Lawmakers Demand Records from Google, Amazon, Facebook, Apple

Lawmakers Demand Records from Google, Amazon, Facebook, Apple

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A U.S. House panel conducting antitrust investigation of the technology sector is demanding that companies turn over a trove of internal records, according to Bloomberg.

Rhode Island Democrat David Cicilline, who is leading the House antitrust subcommittee’s inquiry into large internet companies, said it is sending letters to Google parent Alphabet, Amazon, Facebook and Apple asking for detailed information about acquisitions, business practices, executive communications, previous probes and lawsuits. The letters mark the most aggressive demands by the House panel since June, when it began a bipartisan investigation into whether large tech platforms are harming competition.

The panel asked Facebook about its purchases of the WhatsApp and Instagram, which were both approved by federal antitrust regulators. They asked to see communications from CEO Mark Zuckerberg, COO Sheryl Sandberg, former general counsel Colin Stretch and policy chief Kevin Martin.

The committee wants to know whether Google is shutting out rivals on its platforms or imposing restrictions that could harm competition. It asked for discussions by executives about whether non-Google companies with competing ad technology can participate in Google ad auctions or place ads on YouTube. The lawmakers also asked for discussions about any agreements between Android and smartphone manufacturers that give Google exclusive rights to collect data from devices.

The lawmakers asked about 24 Google products and services, including its mobile operating system Android, Gmail, the Google Play store, YouTube and its mapping service Waze. The letter seeks information on executives’ discussions of major acquisitions including ad technology company DoubleClick, YouTube and Android.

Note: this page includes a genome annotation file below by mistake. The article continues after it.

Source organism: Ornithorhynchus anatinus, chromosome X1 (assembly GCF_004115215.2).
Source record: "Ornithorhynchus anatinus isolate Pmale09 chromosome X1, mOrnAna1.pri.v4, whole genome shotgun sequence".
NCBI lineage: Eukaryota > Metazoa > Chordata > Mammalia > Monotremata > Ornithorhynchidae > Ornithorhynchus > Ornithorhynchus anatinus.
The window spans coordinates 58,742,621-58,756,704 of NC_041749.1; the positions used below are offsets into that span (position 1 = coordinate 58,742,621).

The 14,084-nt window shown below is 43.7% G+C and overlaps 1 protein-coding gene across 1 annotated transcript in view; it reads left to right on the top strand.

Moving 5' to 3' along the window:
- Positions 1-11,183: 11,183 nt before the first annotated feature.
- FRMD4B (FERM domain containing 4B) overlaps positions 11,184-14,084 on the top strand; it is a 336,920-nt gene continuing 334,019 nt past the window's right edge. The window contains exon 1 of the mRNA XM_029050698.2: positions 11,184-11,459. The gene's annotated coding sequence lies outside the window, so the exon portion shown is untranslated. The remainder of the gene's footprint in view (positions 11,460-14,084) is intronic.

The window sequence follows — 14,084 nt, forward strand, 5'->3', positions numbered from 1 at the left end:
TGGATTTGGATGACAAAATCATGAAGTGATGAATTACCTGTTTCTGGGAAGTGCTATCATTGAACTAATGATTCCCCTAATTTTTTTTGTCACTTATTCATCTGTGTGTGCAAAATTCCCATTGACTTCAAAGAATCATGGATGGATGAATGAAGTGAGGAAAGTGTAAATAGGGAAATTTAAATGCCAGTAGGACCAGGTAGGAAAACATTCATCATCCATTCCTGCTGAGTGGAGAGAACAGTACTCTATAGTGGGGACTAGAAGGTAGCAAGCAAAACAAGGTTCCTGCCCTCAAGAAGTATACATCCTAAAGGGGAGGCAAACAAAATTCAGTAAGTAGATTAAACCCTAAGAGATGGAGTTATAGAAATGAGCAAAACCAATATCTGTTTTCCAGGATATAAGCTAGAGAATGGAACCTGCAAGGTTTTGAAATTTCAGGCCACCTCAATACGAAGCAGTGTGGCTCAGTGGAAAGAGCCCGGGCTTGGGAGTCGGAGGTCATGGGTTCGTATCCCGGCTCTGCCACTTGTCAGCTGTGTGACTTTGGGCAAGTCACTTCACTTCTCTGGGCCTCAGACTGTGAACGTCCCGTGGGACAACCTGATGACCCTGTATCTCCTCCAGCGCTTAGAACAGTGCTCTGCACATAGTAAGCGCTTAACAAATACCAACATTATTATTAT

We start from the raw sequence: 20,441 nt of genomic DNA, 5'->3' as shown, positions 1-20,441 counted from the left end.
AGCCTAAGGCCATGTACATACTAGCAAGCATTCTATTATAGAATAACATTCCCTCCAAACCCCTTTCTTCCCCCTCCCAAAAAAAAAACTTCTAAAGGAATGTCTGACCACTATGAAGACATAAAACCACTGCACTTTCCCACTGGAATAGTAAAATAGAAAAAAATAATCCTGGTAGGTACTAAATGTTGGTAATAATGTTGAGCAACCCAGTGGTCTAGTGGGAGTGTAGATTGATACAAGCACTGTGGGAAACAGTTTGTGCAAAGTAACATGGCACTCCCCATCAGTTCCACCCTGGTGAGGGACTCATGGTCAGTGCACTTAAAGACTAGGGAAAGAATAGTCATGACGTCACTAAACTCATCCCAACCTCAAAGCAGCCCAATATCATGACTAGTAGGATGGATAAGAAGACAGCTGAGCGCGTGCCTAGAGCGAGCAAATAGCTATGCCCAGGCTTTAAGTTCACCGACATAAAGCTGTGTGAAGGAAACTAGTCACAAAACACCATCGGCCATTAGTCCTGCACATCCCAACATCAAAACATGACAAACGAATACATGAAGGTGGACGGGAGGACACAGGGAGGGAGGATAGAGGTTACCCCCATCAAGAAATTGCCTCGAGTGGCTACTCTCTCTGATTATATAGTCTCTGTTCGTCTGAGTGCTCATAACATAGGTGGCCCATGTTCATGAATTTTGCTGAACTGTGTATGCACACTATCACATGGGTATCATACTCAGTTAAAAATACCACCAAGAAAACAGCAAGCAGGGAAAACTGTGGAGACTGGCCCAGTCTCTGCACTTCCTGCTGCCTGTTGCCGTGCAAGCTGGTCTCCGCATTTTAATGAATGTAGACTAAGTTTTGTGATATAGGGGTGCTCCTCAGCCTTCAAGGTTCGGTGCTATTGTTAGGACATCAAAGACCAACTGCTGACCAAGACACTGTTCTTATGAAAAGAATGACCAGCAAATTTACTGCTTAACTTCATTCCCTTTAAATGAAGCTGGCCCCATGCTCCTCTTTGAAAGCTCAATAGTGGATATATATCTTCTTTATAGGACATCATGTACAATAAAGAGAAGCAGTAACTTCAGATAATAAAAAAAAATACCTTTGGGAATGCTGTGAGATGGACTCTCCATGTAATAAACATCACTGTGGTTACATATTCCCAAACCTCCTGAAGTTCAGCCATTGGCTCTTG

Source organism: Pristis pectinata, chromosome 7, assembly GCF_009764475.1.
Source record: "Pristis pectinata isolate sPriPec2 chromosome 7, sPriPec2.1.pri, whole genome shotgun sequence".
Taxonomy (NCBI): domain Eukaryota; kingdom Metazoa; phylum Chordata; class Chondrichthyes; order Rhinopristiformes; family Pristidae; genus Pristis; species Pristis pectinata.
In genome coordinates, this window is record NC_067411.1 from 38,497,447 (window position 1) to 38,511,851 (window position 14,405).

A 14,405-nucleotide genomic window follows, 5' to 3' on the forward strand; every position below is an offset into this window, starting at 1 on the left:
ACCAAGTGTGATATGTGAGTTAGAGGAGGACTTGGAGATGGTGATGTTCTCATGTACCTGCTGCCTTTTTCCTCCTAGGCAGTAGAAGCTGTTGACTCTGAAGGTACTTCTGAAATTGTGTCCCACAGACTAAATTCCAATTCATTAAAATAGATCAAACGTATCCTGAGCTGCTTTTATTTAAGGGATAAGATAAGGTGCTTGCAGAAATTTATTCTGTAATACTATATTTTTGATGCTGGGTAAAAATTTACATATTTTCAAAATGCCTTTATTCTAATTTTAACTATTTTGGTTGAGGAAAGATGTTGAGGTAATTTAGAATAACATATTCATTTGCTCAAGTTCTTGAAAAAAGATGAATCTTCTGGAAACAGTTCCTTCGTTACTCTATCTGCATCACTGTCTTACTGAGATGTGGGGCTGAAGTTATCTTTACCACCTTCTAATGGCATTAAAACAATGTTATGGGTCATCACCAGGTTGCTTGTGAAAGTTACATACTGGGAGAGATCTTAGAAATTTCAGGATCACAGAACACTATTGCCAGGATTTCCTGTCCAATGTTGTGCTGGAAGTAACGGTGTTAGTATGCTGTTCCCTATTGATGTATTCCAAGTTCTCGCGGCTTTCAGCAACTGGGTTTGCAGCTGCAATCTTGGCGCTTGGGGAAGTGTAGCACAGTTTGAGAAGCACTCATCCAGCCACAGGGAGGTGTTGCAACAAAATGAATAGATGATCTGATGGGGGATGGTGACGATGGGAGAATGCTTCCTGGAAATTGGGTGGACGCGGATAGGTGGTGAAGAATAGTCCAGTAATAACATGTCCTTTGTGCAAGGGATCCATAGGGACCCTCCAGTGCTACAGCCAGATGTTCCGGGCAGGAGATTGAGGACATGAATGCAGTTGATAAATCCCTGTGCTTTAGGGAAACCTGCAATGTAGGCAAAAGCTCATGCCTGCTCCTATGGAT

The panel asked for details about 12 of Apple’s products and services, including its App Store, Apple Watch, iPhone, Mac and Siri. It wants to see communications to and from Apple CEO Tim Cook and 13 other executives about policies and decisions involving the company’s App Store, such as the algorithm that determines the search ranking of apps and whether to allow other app stores on the iPhone. They also requested records about Apple’s offer to replace ailing iPhone batteries.

The lawmakers’ request to Amazon focuses on the company’s online marketplace, including how it handles proprietary data of third-party sellers on its platform and how its product search algorithm works. They demand answers about Amazon’s 2018 deal to sell new Apple devices on its website, which has also attracted questions from the Federal Trade Commission. The lawmakers seek information about acquisitions by Amazon.

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